DNA-Based Chips have recently been developed with the developers hoping to replace electronic CPUs in the future as they are consuming less power, which will be advantageous for global warming.
According to a Phys.org report, Korea-based Incheon National University's Dr. Youngjun Song, who led the study said, they hope that this new technology also offers a platform for complex computations, including deep-learning solutions, as well as mathematical modeling.
Essentially, the term DNA instantaneously calls to mind the double-stranded helix that has all the genetic information.
Nevertheless, as indicated in this report, the individual units of the chips' two strands are pairs of molecules bonded in a "selective complementary" manner.
It turns out, an individual can take advantage of such a pairing property to carry out multifaceted mathematical computations, and this then forms the basis of DNA computing.
Since DNA comprises only two strands, conducting even a simple mathematical calculation necessitates multiple chemical reactions through different DNA sets.
In the most current research, the DNAs for every reaction are added manually, one by one, into one reaction tube, making the process quite cumbersome.
Meanwhile, microfluidic chips, which comprise narrow channels imprinted onto a material such as plastic, provides a way of automating the process. Nonetheless, despite their potential, the utilization of microfluidic chips for DNA computing stays unexplored.
In an article published in ACS Nano, a group of scientists from INU presented the programmable DNA-based microfluidic chip that a personal computer can regulate to carry out DNA computations.
Dr. Song's team used 3D printing to fabricate their microfluidic chip, as generally described in the Fluigent site, which can implement Boolean logic, one of the fundamental logic of computer programming.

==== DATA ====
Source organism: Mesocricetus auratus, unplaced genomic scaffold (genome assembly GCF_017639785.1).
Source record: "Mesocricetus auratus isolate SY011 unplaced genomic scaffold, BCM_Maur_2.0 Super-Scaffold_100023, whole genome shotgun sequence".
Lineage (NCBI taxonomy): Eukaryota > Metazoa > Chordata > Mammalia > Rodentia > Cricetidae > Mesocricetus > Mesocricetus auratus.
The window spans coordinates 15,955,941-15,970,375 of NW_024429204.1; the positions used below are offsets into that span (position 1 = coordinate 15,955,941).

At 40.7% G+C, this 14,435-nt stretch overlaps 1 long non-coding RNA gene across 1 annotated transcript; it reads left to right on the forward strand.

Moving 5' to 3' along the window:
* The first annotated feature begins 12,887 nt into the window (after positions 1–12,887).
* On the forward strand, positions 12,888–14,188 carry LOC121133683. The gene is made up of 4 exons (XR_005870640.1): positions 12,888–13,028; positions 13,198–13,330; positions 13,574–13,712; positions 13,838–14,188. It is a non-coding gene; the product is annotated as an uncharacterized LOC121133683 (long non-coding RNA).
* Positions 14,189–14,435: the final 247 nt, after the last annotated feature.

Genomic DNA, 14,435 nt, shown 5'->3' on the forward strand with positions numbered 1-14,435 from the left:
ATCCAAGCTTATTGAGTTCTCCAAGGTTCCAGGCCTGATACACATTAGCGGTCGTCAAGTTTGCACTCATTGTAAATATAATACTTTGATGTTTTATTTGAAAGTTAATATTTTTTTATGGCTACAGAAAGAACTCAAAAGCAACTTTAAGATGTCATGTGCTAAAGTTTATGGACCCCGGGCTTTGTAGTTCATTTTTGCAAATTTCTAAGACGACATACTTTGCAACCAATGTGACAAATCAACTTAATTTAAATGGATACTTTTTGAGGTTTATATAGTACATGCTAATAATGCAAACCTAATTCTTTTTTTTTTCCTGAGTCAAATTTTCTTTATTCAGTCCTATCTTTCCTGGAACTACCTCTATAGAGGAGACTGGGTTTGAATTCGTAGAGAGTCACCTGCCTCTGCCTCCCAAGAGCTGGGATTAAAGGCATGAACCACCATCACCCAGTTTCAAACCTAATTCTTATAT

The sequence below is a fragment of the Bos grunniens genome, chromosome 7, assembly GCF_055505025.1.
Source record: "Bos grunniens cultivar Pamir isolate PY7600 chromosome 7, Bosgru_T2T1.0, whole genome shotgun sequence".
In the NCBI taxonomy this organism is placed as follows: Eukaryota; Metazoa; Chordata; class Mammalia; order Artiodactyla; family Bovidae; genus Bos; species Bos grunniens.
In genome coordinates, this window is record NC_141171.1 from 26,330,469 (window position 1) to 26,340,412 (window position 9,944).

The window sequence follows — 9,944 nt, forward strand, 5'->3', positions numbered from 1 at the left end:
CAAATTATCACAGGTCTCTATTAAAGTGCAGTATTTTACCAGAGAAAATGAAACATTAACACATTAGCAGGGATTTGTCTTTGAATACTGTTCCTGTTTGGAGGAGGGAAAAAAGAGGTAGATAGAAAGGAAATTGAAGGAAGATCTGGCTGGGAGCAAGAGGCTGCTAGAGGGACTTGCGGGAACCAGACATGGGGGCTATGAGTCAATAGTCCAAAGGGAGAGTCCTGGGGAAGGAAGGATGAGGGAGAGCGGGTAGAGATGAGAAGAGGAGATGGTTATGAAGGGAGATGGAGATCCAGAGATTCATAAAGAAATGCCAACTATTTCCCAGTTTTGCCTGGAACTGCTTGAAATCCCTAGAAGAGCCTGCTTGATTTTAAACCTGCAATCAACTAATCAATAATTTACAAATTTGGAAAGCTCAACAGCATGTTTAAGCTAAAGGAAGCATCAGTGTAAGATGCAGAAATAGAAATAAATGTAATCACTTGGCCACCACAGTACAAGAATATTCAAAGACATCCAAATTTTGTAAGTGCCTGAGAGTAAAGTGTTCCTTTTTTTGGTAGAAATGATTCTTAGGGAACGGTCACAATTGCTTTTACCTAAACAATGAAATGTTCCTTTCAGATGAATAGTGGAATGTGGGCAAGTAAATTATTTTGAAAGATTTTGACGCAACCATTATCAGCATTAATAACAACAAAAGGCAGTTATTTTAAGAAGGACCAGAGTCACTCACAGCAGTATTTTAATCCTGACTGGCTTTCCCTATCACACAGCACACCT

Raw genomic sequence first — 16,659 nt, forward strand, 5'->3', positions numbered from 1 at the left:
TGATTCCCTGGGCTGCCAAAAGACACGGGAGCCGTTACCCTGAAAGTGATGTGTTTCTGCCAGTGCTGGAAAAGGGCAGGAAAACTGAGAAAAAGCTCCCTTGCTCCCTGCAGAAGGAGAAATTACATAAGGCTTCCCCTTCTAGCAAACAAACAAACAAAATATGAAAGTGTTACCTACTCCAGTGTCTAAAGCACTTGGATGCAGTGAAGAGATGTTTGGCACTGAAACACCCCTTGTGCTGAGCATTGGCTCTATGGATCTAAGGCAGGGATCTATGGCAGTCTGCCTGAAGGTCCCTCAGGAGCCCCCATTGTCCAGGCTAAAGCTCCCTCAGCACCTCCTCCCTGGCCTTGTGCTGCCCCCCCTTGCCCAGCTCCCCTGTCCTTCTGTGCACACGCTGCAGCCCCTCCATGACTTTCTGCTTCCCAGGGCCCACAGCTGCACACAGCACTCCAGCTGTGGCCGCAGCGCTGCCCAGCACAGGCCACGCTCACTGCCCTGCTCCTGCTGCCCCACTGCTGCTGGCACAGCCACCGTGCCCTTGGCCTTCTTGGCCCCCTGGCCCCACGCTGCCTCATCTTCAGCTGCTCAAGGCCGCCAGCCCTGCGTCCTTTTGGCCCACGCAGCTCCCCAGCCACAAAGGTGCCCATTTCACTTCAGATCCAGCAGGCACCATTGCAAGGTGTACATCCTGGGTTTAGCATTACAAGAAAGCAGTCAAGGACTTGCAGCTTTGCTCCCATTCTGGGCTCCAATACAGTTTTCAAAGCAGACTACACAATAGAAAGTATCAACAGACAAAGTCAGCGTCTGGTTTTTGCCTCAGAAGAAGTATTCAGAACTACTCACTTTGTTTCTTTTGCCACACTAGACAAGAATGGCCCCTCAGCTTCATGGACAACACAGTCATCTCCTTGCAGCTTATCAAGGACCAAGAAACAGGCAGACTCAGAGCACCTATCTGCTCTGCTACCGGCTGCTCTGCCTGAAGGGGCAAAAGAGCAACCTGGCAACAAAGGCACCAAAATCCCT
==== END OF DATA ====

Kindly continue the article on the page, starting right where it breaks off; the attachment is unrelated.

This fundamental logic is a true-or-false type that compares inputs and brings back a value of "true" or "false" depending on the operation type or logic gate employed.
Such a logic gate in this particular experiment comprised of a one-stranded DNA template. Various single-stranded DNA were then used as inputs.
If part of DNA comprised a "complementary Watson-Crick sequence to the template DNA," this research specified, it paired to form a two-stranded DNA. The output was then regarded as true or false depending on the final DNA's size.
An Extraordinary Chip
What makes this designed chip unique is that, as described in the report, it is "a motor-operated valve system" that can be run through the use of a smartphone or a computer.
The chip and the software set-up together are forming a microfluidic processing unit or MPU, which, according to The Register, is a process that has customarily needed strenuous mixing of DNA strands into a reaction tube using the hand.
Because of the valve system, the MPU could carry out a series of reactions to execute a combination of logic operations quickly and conveniently.
This distinctive valve system of the DNA-based MPU that's programmable is paving the way for more multifaceted cascades of reactions that can code for comprehensive functions.
According to Song, future studies will concentrate on a total DNA computing solution and DNA algorithms and storage systems.
Related information about programmable DNA-based chips is shown on the NIH VideoCast's YouTube video below:
Check out more news and information on Nanotechnology in Science Times.